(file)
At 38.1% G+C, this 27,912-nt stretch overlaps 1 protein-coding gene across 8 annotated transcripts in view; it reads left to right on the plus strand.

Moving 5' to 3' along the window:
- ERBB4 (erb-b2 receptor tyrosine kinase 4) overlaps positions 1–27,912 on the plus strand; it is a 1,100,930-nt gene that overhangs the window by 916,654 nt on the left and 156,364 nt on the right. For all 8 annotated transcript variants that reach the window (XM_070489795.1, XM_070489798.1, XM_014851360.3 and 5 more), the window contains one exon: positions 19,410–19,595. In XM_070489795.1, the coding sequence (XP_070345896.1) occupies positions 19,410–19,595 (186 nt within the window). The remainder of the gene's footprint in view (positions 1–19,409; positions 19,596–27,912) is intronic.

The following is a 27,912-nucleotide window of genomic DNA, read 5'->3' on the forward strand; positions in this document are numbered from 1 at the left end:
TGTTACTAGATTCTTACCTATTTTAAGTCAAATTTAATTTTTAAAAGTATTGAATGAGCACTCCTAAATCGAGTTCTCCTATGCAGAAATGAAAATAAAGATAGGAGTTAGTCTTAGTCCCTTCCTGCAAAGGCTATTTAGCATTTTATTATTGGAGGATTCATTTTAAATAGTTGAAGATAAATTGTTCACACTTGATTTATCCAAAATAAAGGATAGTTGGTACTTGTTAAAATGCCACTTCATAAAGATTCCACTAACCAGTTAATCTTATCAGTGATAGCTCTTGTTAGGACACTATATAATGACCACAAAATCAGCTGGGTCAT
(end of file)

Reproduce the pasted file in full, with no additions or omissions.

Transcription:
At 38.1% G+C, this 27,912-nt stretch overlaps 1 protein-coding gene across 8 annotated transcripts in view; it reads left to right on the plus strand.

Moving 5' to 3' along the window:
- ERBB4 (erb-b2 receptor tyrosine kinase 4) overlaps positions 1–27,912 on the plus strand; it is a 1,100,930-nt gene that overhangs the window by 916,654 nt on the left and 156,364 nt on the right. For all 8 annotated transcript variants that reach the window (XM_070489795.1, XM_070489798.1, XM_014851360.3 and 5 more), the window contains one exon: positions 19,410–19,595. In XM_070489795.1, the coding sequence (XP_070345896.1) occupies positions 19,410–19,595 (186 nt within the window). The remainder of the gene's footprint in view (positions 1–19,409; positions 19,596–27,912) is intronic.

The following is a 27,912-nucleotide window of genomic DNA, read 5'->3' on the forward strand; positions in this document are numbered from 1 at the left end:
TGTTACTAGATTCTTACCTATTTTAAGTCAAATTTAATTTTTAAAAGTATTGAATGAGCACTCCTAAATCGAGTTCTCCTATGCAGAAATGAAAATAAAGATAGGAGTTAGTCTTAGTCCCTTCCTGCAAAGGCTATTTAGCATTTTATTATTGGAGGATTCATTTTAAATAGTTGAAGATAAATTGTTCACACTTGATTTATCCAAAATAAAGGATAGTTGGTACTTGTTAAAATGCCACTTCATAAAGATTCCACTAACCAGTTAATCTTATCAGTGATAGCTCTTGTTAGGACACTATATAATGACCACAAAATCAGCTGGGTCAT